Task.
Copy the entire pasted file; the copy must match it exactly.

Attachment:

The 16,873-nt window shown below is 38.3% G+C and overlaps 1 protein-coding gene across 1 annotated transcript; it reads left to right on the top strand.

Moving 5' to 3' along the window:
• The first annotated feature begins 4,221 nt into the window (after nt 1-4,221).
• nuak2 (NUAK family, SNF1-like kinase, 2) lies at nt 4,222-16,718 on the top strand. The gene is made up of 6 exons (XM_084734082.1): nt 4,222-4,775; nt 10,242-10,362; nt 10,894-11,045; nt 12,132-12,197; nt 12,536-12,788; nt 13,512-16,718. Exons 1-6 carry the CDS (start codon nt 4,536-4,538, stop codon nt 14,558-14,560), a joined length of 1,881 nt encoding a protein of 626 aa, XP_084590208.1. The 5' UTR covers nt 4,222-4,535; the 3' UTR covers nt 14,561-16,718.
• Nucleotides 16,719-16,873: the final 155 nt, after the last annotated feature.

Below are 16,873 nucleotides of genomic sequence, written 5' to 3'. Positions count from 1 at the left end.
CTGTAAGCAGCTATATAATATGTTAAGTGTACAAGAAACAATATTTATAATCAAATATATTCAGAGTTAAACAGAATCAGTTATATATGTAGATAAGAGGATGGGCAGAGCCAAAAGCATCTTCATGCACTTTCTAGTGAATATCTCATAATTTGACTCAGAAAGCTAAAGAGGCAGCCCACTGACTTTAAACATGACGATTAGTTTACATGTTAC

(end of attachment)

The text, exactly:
The 16,873-nt window shown below is 38.3% G+C and overlaps 1 protein-coding gene across 1 annotated transcript; it reads left to right on the top strand.

Moving 5' to 3' along the window:
• The first annotated feature begins 4,221 nt into the window (after nt 1-4,221).
• nuak2 (NUAK family, SNF1-like kinase, 2) lies at nt 4,222-16,718 on the top strand. The gene is made up of 6 exons (XM_084734082.1): nt 4,222-4,775; nt 10,242-10,362; nt 10,894-11,045; nt 12,132-12,197; nt 12,536-12,788; nt 13,512-16,718. Exons 1-6 carry the CDS (start codon nt 4,536-4,538, stop codon nt 14,558-14,560), a joined length of 1,881 nt encoding a protein of 626 aa, XP_084590208.1. The 5' UTR covers nt 4,222-4,535; the 3' UTR covers nt 14,561-16,718.
• Nucleotides 16,719-16,873: the final 155 nt, after the last annotated feature.

Below are 16,873 nucleotides of genomic sequence, written 5' to 3'. Positions count from 1 at the left end.
CTGTAAGCAGCTATATAATATGTTAAGTGTACAAGAAACAATATTTATAATCAAATATATTCAGAGTTAAACAGAATCAGTTATATATGTAGATAAGAGGATGGGCAGAGCCAAAAGCATCTTCATGCACTTTCTAGTGAATATCTCATAATTTGACTCAGAAAGCTAAAGAGGCAGCCCACTGACTTTAAACATGACGATTAGTTTACATGTTAC